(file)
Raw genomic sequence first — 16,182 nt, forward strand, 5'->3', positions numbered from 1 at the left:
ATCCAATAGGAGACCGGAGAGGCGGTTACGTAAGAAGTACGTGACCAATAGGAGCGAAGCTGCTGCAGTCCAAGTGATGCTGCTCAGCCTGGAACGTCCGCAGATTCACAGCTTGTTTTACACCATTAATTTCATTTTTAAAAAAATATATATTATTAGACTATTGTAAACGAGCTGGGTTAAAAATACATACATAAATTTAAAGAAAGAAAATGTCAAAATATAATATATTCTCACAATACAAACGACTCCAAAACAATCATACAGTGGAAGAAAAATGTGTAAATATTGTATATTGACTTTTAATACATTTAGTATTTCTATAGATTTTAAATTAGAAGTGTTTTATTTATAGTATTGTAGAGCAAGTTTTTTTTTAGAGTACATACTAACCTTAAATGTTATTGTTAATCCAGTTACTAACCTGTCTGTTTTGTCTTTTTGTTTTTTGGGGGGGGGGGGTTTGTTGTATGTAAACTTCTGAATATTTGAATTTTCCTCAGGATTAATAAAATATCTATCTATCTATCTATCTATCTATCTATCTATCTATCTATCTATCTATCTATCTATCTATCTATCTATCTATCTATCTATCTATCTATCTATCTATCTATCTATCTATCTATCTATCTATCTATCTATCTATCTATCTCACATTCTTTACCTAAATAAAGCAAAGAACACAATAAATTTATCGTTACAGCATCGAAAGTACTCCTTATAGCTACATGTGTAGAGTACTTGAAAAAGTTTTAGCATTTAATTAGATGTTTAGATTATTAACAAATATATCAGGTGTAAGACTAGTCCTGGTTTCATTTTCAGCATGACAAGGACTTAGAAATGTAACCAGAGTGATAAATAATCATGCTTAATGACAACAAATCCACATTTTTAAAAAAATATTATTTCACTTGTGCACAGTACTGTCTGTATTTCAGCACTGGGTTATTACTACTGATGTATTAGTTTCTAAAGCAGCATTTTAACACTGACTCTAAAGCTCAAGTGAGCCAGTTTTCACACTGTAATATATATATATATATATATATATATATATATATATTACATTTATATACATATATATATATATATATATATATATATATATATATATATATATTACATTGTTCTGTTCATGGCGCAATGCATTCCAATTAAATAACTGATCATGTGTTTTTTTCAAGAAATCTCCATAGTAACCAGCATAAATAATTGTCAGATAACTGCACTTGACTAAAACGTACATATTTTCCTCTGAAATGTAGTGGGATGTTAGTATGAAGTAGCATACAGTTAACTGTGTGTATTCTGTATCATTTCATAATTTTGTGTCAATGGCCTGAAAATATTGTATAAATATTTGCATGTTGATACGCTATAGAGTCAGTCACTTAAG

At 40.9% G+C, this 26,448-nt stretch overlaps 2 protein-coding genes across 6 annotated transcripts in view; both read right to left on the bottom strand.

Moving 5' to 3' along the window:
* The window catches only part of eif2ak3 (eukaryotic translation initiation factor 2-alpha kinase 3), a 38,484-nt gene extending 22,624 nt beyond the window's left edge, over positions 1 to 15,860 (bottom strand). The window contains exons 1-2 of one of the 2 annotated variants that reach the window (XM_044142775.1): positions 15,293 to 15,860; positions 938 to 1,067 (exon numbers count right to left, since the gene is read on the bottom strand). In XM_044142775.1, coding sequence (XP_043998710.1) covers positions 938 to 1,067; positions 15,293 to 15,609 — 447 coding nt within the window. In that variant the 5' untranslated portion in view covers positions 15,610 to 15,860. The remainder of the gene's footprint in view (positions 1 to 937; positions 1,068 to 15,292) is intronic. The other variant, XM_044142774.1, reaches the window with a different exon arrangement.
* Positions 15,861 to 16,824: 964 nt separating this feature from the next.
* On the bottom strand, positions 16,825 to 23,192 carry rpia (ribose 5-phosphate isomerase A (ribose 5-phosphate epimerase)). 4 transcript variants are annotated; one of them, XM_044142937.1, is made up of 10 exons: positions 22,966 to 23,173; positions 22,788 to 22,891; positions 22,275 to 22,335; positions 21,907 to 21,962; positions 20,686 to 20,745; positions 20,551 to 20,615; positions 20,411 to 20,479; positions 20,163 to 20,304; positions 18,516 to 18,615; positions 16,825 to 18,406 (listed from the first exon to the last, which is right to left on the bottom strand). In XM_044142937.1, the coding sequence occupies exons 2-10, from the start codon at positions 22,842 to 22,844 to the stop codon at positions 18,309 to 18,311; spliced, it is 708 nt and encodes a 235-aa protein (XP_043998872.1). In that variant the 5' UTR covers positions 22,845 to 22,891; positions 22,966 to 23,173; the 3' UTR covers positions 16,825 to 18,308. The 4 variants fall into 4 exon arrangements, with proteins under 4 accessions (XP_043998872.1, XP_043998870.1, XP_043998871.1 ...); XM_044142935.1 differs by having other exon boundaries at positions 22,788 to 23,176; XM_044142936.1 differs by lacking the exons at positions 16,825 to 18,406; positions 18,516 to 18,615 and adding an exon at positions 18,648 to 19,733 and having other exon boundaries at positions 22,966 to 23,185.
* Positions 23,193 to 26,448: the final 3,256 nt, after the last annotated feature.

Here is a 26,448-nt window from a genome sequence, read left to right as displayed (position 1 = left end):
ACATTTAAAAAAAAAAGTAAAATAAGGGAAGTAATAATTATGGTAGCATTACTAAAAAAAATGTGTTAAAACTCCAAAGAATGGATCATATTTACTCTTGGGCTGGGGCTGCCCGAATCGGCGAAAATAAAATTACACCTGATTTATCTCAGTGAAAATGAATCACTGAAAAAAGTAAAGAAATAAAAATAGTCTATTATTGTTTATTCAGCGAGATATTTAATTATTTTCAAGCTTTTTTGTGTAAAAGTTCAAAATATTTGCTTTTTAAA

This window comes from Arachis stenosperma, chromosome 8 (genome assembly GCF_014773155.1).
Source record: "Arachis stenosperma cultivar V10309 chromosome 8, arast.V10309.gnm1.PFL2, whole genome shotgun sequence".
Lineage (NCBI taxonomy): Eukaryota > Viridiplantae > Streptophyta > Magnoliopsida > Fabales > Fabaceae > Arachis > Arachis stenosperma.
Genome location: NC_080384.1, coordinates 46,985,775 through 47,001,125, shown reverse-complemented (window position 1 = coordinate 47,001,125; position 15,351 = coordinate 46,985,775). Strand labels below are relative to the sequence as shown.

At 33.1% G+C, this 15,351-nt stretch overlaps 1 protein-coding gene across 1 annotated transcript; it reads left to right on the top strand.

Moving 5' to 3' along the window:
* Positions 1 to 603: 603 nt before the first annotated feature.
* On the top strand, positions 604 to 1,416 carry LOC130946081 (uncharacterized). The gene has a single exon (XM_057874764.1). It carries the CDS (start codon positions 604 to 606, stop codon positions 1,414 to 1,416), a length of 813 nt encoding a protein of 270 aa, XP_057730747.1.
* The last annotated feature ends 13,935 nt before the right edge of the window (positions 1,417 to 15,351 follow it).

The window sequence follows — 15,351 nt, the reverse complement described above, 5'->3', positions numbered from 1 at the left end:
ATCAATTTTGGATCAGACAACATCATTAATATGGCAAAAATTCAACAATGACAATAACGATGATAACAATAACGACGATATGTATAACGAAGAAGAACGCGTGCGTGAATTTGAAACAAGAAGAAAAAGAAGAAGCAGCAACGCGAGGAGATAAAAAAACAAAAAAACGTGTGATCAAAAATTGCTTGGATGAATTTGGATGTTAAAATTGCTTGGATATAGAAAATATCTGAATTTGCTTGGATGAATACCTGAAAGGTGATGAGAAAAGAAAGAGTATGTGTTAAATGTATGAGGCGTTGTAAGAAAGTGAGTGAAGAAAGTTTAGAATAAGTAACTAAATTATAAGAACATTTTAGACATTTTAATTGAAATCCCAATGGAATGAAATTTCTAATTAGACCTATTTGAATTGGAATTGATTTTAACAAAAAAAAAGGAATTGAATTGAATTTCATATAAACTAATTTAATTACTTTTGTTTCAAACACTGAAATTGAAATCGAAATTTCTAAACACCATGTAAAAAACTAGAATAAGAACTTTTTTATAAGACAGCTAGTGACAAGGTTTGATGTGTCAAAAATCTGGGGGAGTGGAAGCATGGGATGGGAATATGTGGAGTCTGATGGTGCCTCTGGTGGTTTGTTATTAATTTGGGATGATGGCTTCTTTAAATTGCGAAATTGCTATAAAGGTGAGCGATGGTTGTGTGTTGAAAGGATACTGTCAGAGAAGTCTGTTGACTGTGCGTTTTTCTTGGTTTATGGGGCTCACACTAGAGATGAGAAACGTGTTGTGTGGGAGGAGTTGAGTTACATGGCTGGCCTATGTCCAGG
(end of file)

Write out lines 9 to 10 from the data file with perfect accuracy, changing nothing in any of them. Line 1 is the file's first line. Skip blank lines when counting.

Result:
Here is a 26,448-nt window from a genome sequence, read left to right as displayed (position 1 = left end):
ACATTTAAAAAAAAAAGTAAAATAAGGGAAGTAATAATTATGGTAGCATTACTAAAAAAAATGTGTTAAAACTCCAAAGAATGGATCATATTTACTCTTGGGCTGGGGCTGCCCGAATCGGCGAAAATAAAATTACACCTGATTTATCTCAGTGAAAATGAATCACTGAAAAAAGTAAAGAAATAAAAATAGTCTATTATTGTTTATTCAGCGAGATATTTAATTATTTTCAAGCTTTTTTGTGTAAAAGTTCAAAATATTTGCTTTTTAAA